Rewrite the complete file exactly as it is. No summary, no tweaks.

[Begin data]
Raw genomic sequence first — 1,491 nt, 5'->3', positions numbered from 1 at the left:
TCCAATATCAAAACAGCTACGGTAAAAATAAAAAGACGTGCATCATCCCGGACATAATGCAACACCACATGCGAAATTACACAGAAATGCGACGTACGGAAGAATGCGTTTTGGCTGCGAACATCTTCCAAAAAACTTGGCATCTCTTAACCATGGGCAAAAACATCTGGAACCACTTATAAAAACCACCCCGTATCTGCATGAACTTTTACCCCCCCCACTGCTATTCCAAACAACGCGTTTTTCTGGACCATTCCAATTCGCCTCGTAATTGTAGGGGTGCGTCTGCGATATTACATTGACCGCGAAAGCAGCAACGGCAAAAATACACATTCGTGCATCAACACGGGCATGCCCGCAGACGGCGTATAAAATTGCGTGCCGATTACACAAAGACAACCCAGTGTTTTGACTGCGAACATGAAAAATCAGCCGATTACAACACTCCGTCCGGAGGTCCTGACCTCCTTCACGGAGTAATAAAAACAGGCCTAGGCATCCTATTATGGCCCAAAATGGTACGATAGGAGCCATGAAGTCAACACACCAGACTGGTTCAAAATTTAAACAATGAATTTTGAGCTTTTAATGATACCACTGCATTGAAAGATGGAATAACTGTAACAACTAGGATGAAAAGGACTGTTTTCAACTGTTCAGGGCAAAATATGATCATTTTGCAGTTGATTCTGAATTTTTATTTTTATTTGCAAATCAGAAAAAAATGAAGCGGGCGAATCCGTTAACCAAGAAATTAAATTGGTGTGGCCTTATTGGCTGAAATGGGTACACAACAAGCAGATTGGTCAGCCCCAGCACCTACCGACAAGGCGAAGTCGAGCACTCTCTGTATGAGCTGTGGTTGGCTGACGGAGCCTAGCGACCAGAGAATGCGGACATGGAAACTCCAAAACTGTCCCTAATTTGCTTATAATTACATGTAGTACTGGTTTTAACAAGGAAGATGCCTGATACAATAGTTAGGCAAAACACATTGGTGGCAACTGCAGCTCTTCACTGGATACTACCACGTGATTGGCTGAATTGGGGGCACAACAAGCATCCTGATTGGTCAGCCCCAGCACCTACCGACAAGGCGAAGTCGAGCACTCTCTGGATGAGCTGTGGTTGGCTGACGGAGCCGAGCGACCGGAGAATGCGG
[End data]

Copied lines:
Raw genomic sequence first — 1,491 nt, 5'->3', positions numbered from 1 at the left:
TCCAATATCAAAACAGCTACGGTAAAAATAAAAAGACGTGCATCATCCCGGACATAATGCAACACCACATGCGAAATTACACAGAAATGCGACGTACGGAAGAATGCGTTTTGGCTGCGAACATCTTCCAAAAAACTTGGCATCTCTTAACCATGGGCAAAAACATCTGGAACCACTTATAAAAACCACCCCGTATCTGCATGAACTTTTACCCCCCCCACTGCTATTCCAAACAACGCGTTTTTCTGGACCATTCCAATTCGCCTCGTAATTGTAGGGGTGCGTCTGCGATATTACATTGACCGCGAAAGCAGCAACGGCAAAAATACACATTCGTGCATCAACACGGGCATGCCCGCAGACGGCGTATAAAATTGCGTGCCGATTACACAAAGACAACCCAGTGTTTTGACTGCGAACATGAAAAATCAGCCGATTACAACACTCCGTCCGGAGGTCCTGACCTCCTTCACGGAGTAATAAAAACAGGCCTAGGCATCCTATTATGGCCCAAAATGGTACGATAGGAGCCATGAAGTCAACACACCAGACTGGTTCAAAATTTAAACAATGAATTTTGAGCTTTTAATGATACCACTGCATTGAAAGATGGAATAACTGTAACAACTAGGATGAAAAGGACTGTTTTCAACTGTTCAGGGCAAAATATGATCATTTTGCAGTTGATTCTGAATTTTTATTTTTATTTGCAAATCAGAAAAAAATGAAGCGGGCGAATCCGTTAACCAAGAAATTAAATTGGTGTGGCCTTATTGGCTGAAATGGGTACACAACAAGCAGATTGGTCAGCCCCAGCACCTACCGACAAGGCGAAGTCGAGCACTCTCTGTATGAGCTGTGGTTGGCTGACGGAGCCTAGCGACCAGAGAATGCGGACATGGAAACTCCAAAACTGTCCCTAATTTGCTTATAATTACATGTAGTACTGGTTTTAACAAGGAAGATGCCTGATACAATAGTTAGGCAAAACACATTGGTGGCAACTGCAGCTCTTCACTGGATACTACCACGTGATTGGCTGAATTGGGGGCACAACAAGCATCCTGATTGGTCAGCCCCAGCACCTACCGACAAGGCGAAGTCGAGCACTCTCTGGATGAGCTGTGGTTGGCTGACGGAGCCGAGCGACCGGAGAATGCGG